- Report: Cancer-Causing Pollutants from Alberta's Oil Sands Vastly Underestimated
- Congress Urged to Raise Debt Ceiling or Risk Default
- U.S. Internet Firms Release Data on Secret NSA Requests
- Germany: Hacker Group Accuses Merkel Gov't of Illegally Aiding U.S. Spying
- Al-Qaeda Renounces Ties with Powerful Militant Group in Syria
- Report: Afghan President Karzai in Secret Contact with Taliban on Peace Deal
- Idaho: More Than 40 LGBT Activists Arrested Demanding Ban on Discrimination
A movement is growing worldwide to stop violence against women and girls. One Billion Rising for Justice will take place on February 14, Valentine’s Day, in more than 200 countries worldwide, focusing on the issue of justice for all survivors of gender violence and the impunity that protects perpetrators all over the world. The One Billion Rising and V-Day campaigns were launched by playwright Eve Ensler, creator of "The Vagina Monologues," and highlights the startling statistic that one in every three women on the planet will be raped or beaten in her lifetime. We speak to Eve Ensler and Kimberlé Crenshaw, co-founder of the African American Policy Forum. "Women are putting their bodies at the site where vulnerabilities intersect," Crenshaw says. "By that I mean where vulnerability to gender violence, vulnerability to economic exploitation, vulnerability to the drug war — all these things come together to create unique risks, many times risks that poor women, marginalized women, women of color face."
Three environmentalists have just been convicted for their role in nonviolently protesting the construction of tar sands pipelines in Michigan. Last summer, they tied themselves to excavators at an Enbridge Inc. construction site to stall work on a pipeline that had ruptured in 2010 and dumped about 800,000 gallons of crude oil into a tributary of the Kalamazoo River. On Friday, the protesters — Barbara Carter, Vicci Hamlin and Lisa Leggio — were found guilty of misdemeanor trespassing, as well as resisting and obstructing police, which carries a maximum two-year felony. We are joined from Grand Rapids, Michigan, by Christopher Wahmhoff of the Michigan Coalition Against Tar Sands. In June, Wahmhoff protested the Enbridge pipeline by skateboarding deep inside the pipe and refusing to come out.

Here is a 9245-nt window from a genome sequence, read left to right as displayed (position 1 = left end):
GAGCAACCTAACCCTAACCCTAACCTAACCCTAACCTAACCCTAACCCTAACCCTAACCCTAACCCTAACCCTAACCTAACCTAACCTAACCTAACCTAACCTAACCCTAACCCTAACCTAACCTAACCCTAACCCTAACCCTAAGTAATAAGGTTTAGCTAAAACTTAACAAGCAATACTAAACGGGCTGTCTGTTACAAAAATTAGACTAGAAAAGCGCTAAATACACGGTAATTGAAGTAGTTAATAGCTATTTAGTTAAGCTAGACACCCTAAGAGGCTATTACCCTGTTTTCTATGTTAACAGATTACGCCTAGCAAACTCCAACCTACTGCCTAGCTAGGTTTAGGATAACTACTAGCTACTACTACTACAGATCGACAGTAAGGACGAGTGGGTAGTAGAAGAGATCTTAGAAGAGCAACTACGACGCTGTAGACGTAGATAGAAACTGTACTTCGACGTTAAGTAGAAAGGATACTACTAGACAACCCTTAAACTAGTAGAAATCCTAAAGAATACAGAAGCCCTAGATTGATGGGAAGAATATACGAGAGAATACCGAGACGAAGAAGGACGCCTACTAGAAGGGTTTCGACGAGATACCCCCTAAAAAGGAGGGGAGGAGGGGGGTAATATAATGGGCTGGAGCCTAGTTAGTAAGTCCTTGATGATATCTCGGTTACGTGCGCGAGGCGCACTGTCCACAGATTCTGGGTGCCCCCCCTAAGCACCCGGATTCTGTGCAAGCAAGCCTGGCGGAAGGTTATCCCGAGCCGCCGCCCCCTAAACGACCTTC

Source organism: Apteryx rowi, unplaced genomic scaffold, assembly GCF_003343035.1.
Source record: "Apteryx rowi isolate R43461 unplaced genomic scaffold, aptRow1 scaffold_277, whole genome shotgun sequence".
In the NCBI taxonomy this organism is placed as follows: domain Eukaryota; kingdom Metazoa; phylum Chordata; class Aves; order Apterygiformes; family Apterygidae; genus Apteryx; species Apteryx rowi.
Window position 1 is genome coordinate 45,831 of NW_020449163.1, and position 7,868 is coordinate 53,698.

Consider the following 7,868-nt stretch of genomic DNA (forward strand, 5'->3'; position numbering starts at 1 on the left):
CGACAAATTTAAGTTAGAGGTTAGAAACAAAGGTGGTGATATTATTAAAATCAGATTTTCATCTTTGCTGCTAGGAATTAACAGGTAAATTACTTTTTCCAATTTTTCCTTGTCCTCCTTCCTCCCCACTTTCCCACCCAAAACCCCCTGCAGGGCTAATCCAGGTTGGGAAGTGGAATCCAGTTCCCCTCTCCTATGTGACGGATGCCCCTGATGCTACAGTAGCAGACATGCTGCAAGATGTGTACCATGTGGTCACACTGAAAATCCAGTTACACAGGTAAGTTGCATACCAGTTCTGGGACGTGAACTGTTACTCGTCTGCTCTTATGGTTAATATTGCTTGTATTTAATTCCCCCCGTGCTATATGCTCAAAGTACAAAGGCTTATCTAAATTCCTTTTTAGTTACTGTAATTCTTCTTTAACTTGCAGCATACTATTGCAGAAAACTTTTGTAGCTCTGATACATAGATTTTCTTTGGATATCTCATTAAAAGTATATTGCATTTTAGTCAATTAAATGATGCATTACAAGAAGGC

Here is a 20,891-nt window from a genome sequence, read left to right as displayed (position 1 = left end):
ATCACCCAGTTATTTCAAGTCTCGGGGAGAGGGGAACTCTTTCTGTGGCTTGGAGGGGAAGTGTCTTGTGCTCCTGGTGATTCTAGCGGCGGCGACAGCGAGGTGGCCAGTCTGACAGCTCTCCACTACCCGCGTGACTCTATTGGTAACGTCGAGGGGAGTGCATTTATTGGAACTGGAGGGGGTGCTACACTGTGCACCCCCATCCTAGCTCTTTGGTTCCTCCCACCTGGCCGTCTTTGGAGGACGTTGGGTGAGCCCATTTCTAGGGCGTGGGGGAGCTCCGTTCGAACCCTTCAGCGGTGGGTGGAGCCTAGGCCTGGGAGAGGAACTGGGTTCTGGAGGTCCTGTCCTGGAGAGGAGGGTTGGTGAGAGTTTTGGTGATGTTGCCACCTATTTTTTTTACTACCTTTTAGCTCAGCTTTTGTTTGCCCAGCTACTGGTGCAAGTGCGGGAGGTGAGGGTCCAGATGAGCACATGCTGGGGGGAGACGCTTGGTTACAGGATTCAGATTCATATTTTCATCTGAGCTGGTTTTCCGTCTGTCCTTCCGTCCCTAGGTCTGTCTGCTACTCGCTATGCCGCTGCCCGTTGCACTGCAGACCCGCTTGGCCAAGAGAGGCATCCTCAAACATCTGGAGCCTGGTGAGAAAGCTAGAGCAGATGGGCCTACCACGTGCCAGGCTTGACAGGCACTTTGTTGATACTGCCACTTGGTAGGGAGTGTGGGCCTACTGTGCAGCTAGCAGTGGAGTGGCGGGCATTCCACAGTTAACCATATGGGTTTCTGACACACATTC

In one of the latest revelations based on the leaks of Edward Snowden, the National Security Agency spied on foreign governments before and during the 2009 U.N. climate summit in Copenhagen. An internal NSA document says its analysts and foreign partners briefed U.S. negotiators on other countries’ "preparations and goals," saying, "signals intelligence will undoubtedly play a significant role in keeping our negotiators as well informed as possible throughout the two-week event." We speak to Erich Pica, president of Friends of the Earth.
Debate: State Dept Moves Keystone XL Closer to Approval, But Does Conflict of Interest Taint Report?
A long-awaited report from the State Department has dealt a potential major blow to efforts to stop the Keystone XL oil pipeline. An impact assessment released Friday says the pipeline’s northern leg would not have a major impact on climate change. In a speech last year, President Obama said his approval of the project will be contingent upon assuring it "does not significantly exacerbate the problem of carbon pollution." The proposed pipeline would transport 83,000 barrels of crude every day from Alberta’s oil sands to refineries on the U.S. Gulf Coast, which opponents say will have a devastating impact on the planet. The White House says it has yet to make a decision and will await additional feedback from federal agencies. Should the Obama administration approve the Keystone XL pipeline? We host a debate between Erich Pica of Friends of the Earth and Cindy Schild of the American Petroleum Institute.
- Environmentalists Urge Protests After State Dept. Says Keystone XL Would Have Minimal Impact
- Obama Issues Protections for Long-Term Jobless
- Syrian Peace Talks Face 1-Week Pause
- Activists: 150 Killed in Aleppo Bombings
- Ex-Rebel Leads 1st Round of El Salvador Presidential Vote
- Al Jazeera Cameraman Acquitted in Egypt
- Ex-New Jersey Official Says Christie Knew of Bridge Closures
- California Drought Threatens Water in Rural Areas
- Undocumented Attorney Sworn In to California Bar
- Obama Urged to Use Executive Powers to Reclassify Marijuana
- Actor Philip Seymour Hoffman Dies of Apparent Overdose